yes, no, maybe: gentle editorial advice for poets
I was sixteen. I’d been dating a man who was on leave after serving in a war zone. He wanted to get married; I wanted to go to college. When he quit calling, I went to his house, where his new girlfriend (most likely someone who wanted to get married) was there with him. I went into a terrific rant saying words that had never come out of my Mormon mouth. My two friends, who had come with me as back-up, drove me home in my own car, looking worriedly at each other as I cried and tested my new vocabulary in the back seat. What I did afterward was totally classy. I took the ring this man had given me, his Air Force ring, and put it in a vice. I crushed the beautiful blue sapphire like cheap glass. Then I put the remains in an envelope and mailed them to him.
I felt better.
Sometimes our poems are like that. We have an outpouring of emotion, we release our fury or grief onto the computer screen, and we feel better. Poets are emotional animals. The poets I know are among the most sensitive animals on the planet. But feeling something and putting that feeling into words, whether grief or love or lust, or pure rage, does not mean the poem you write is going to work.
More than likely the initial outpouring of our emotions don’t work as a poem. The trick is to put the words down in all of their emotional messiness, and then to walk away. Leave the poem alone for several days or weeks, and then come back to it after the feelings have settled down, when we can bring some measured, less emotional thought to it.
Immediately after 9/11, devastated and frightened poets wrote their hearts out. They wrote about missing friends, about what just yesterday was a thriving financial mecca, and which was now a fetid, gutted landscape. They wrote about the debris, the missing bodies, the dust, the smell of it, the taste of it. They wrote because if they didn’t write, they too might die.
Poems written immediately after 9/11 were raw and terrifying, held together with strands of primal fear. If a poet waited, came to the poem with less emotion and more reflection, the poem became more than an emotional reaction to a horrific event. It had the capability of becoming a well-crafted work.
Last year I sat at my desk as The Weather Channel looped the news of devastation in Santa Rosa, California. Beginning in the dead of night, fire had torn through the town taking lives and leaving behind burned out homes and businesses. My husband grew up in Santa Rosa, much of his family still lives there. Watching the video stream across my computer screen, listening to the interviews, I wished I was there to hand out meals, to comfort people, to listen. I tried composing the sparest of forms, a haiku. The final line would not come. I was mentally in the middle of a tragedy. The beauty of the Sonoma and Napa region was being forever changed. I could not imagine a final line for my haiku. Later, when the dust settled, after we'd visited the burned-out parts of town, maybe I could write that last line with more objectivity.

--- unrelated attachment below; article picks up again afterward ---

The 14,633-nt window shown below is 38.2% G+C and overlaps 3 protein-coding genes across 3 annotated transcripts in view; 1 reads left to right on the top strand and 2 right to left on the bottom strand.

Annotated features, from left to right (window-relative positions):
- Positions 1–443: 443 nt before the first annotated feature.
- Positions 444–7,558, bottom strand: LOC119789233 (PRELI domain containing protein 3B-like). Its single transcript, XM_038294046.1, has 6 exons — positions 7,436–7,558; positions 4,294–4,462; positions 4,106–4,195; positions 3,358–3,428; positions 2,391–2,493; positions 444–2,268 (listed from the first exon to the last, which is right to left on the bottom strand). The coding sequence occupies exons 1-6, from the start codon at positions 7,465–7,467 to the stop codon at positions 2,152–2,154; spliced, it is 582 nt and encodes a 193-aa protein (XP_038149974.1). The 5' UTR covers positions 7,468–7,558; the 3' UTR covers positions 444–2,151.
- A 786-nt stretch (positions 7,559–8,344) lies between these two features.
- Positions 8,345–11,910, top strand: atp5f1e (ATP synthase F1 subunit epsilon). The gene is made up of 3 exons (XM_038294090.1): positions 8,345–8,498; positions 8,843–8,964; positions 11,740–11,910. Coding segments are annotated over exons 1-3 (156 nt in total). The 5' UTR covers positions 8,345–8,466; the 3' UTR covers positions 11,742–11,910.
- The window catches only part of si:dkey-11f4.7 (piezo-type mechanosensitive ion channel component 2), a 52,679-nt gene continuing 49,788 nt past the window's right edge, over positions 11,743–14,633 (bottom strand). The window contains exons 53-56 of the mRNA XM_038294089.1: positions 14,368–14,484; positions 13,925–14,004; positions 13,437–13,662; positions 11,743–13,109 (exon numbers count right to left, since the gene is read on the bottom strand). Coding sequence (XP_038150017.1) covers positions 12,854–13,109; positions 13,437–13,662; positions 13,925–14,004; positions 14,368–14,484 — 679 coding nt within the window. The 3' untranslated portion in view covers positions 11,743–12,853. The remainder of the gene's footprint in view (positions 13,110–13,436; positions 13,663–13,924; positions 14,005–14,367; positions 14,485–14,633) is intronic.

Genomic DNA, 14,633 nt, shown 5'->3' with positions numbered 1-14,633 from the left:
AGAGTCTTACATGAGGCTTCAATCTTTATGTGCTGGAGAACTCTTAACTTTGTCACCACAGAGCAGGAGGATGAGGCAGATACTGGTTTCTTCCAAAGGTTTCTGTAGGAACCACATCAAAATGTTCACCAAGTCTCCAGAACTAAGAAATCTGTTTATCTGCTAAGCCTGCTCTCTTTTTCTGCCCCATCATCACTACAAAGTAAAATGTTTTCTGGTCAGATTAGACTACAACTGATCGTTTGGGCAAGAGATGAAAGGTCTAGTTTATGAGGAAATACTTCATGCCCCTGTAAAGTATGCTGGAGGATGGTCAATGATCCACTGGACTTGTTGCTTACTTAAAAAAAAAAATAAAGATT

The initial flare of feeling is necessary to give life and breath to our work, but mature poems need temperance and patience, not just pure unadulterated emotion.
How much of the truth do we tell in our writing? Do we allude to it, or do we spell it out, giving the reader a raw view of our very personal life? Are we emotionally naked, revealing all, or are we hiding in the darkened corners of our lives cloaked in subterfuge?
I’ve written poems that are truthful to the emotion, but the facts are skewed. Am I lying? Does lying matter if it’s literature? Prose writers write about themselves within their characters. And poets can choose to do the same.
I’ve heard poets say that everything we write must be truthful. If the tree was a Japanese maple, we can’t change it to a willow. Another argument is that events in our poems must be sequential, linear, or we are lying. I disagree, unless we’re writing memoir, we can change the facts to create a better poem.
More importantly than getting the facts down correctly, is our emotional honesty. To portray our feelings accurately, that is what I consider poetic honesty. The tone, the language, the words we choose to best represent our feelings, that is the honesty that matters.
Consider your audience and your intent. Is it more important to protect the relationships in your life, or your self-image, or to tell your truth? Do you edit yourself right out of your poetry? Do you hold back just enough that you don’t reveal yourself?
If you harbor secrets, are they best left on pages stuffed in the back of your desk drawer? Are there some poems that are just too revealing to share? What is your responsibility to the reader and to yourself? If you’ve written about your mother or your friend, if you’ve revealed something about your partner, can you forgive yourself in the name of literature, or have you crossed an ethical boundary you can’t live with?
And . . .
Ask yourself these questions:
What are my fears about revealing my truest self through my writing?
When have I purposely hidden the truth in my writing?
When have I been the most vulnerable in my writing? What did that feel like? How was it received?
There is no such thing as a moral or an immoral book. Books are well written or badly written. That is all. Oscar Wilde
And . . .
Emotion is necessary. Objectivity is necessary. If you’re patient, you can use both to craft a well-written and measured response to the most difficult of experiences.
Poetry is not a turning loose of emotion, but an escape from emotion; it is not the expression of personality, but an escape from personality. But, of course, only those who have personality and emotions know what it means to want to escape from these things. T. S. Eliot